Directive to cover potholes: Yet another deja vu
Toll roads must be introduced if road users want to enjoy a good ride. The provision of good public transport could also help bring down wear and tear significantly due to lesser number of vehicles on the streets
A fleeting glance through the roads of Nepal invariably reveals a maze of potholes, which have been something of an eyesore for all alike. At one time, the Pathlaiya-Birgunj road was so damaged that it appeared more like a field than a road, and people even planted rice to attract the attention of the government but to no avail. The prime ministers time and again in the past have issued directives to cover them up at different times. Prime Minister Oli has again drawn the attention of his concerned ministry towards them after the cabinet reshuffle, giving four months to cover them up.
The history of the roads goes back to times immemorial in this part of the world. Ramayan speaks of very beautiful roads in the erstwhile Ravana-reigned golden Lanka. In Buddha’s times, around 7th century BC, two roads — Uttara Pantha, or north bound, and Daxina Pantha, or south bound, existed in India. The north-bound road linked Nepal with the rest of the Indian subcontinent. It passed through Punjab, Rajasthan, Malawa, Mathura, then Panchal and Bideha and Magadh. This road is said to be 1,156 kilometres long, and it had a milestone every kilometre. The Vedic cities primarily consisted of three north-south and three east-west roads. Their echoes, however faint, can still be seen in several cities in the Kathmandu Valley and glaringly in Patan: the north-south bound roads being the Thapathali-Jawalakhel, Sankhamul-Lagankhel and Balkumari-Lagankhel roads and the east-west roads being the Pulchowk-Gwarko, Lagankhel-Sukuldhoka and Patan Dhoka-Balkumari roads.
Despite having such a long tradition of road buildings dating back to the mythical era, our highways are more of a hole-ways in view of the alcoves existing on their surface. An Unidentified Flying Object, with a moon landing campaign, mistakenly stepping in Nepal like Columbus landing in America in the quest of doing so in India may chant eureka as did Archimedes after solving the problem given by King Hiero II in view of the crater-like ditches on Nepali roads.
The condition of the roads has been dismal in other countries as well, but they were more so in the past than in the present. Chicago roads in 1910 lacked signage, stoplights, or crosswalks. Custom regulated the flow of traffic, not signage, and the most basic rule—keep to the right—often went unheeded. Pedestrians stood in the middle of the roadways to wait for arriving streetcars, crossing wherever they saw fit. Horse-drawn vehicles slowed the movement of streetcars, and drivers loaded and unloaded cargo wherever convenient. Horses also died on the streets—about 5,000 died in 1909 alone—which would cause delays until the Bureau of Streets removed the carcasses. But that was a century ago.
A Road Board was established in 2002 to provide sustainable funds for planned maintenance of roads with the objective of keeping the roads in serviceable condition. But scarce resources and the involvement of too many agencies in what is known as too many cooks spoiling the broth have been the twin problems. The annual budget required for the maintenance of roads in Nepal is Rs 85 billion, but it received only Rs 8 billion from the government in the year 2016/17. This budget has defied the laws of change by remaining unchanged this financial year even after four years when the total budget almost doubled to Rs 1,532 billion from Rs 819 billion in 2016/17. The annual extension of the road length by around 6.5 per cent further aggravates this funding problem. The Road Board works with different road agencies, one of which is the Roads Department. Its main responsibility is to look after strategic road networks. Besides, the Department of Local Infrastructure Development and Rural Roads, under the Ministry of Local Development, looks after the urban, district and local roads by coordinating with the District Development Committees and municipalities. For this, it has to work hand in glove with the Ministry of Physical Planning and Works.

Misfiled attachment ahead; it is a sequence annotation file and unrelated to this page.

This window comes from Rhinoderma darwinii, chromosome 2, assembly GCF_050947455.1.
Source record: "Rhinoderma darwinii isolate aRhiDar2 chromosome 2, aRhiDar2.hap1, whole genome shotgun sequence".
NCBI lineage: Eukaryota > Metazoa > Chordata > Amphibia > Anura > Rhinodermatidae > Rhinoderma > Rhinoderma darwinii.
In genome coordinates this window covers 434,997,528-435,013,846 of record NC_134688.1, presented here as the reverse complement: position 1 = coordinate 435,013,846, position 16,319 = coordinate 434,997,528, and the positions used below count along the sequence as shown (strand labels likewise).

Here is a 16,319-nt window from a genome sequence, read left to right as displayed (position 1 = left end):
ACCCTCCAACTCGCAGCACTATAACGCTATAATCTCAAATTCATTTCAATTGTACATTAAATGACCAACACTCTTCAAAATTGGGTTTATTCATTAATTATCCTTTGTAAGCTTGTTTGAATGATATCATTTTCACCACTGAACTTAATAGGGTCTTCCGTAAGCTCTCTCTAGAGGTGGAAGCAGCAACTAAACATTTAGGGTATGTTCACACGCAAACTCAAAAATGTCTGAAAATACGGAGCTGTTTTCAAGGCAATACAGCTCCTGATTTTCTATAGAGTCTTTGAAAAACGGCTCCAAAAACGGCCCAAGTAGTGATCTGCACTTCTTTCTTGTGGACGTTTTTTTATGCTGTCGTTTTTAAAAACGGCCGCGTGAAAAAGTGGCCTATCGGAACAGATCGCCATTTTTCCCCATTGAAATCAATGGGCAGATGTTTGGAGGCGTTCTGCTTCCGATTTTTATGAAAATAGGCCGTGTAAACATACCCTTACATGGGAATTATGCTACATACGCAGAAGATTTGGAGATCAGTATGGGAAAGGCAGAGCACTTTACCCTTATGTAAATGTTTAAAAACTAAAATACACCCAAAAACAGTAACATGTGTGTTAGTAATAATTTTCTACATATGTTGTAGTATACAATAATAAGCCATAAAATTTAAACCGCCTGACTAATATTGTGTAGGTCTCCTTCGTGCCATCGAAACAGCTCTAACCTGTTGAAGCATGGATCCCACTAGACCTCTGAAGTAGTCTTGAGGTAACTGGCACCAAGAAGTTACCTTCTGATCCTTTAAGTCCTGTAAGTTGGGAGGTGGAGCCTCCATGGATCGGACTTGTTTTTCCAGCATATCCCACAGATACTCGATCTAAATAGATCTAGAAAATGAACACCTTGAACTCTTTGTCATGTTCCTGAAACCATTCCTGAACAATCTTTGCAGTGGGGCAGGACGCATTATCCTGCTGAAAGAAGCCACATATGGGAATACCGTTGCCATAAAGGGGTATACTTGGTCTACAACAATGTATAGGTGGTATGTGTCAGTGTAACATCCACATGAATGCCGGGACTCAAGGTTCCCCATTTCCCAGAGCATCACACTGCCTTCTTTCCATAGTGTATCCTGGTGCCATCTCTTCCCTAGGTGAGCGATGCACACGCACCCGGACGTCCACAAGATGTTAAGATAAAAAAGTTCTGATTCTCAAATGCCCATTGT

Even though the budget allocated to the Road Boards is miniscule in size, the provision of Rs 163 billion for road infrastructure in the current year’s budget is quite significant as it comes to 10 per cent of the total budget of 1,532 billion. India in 2018 allocated Indian Rs 74,000 crores for the Ministry of Roads, which comes to only 2.5per cent of the total budget of 2,920,484 crores. It is then clear that the road users will have to pay in order to enjoy good road services. This can be done through the medium of toll roads. The other way can be the provision of good public transport, which will bring down wear and tear significantly due to lesser number of vehicles plying on the streets.
The Federal government should act as a facilitator, the provincial government as an implementer and the local government as an operator in this regard as we see in neighbouring India. But the actors forming the trinity appear to be involved in the blame game and at times even at daggers drawn to each other than coordinating properly. This has put the newly adopted Federal System in a crisis as the provincial government, though an important player, appears to be in the back bench more than in the field. This is also one of the main reasons for the inability to spend the developmental budget. If this continues, the potholes will only widen further.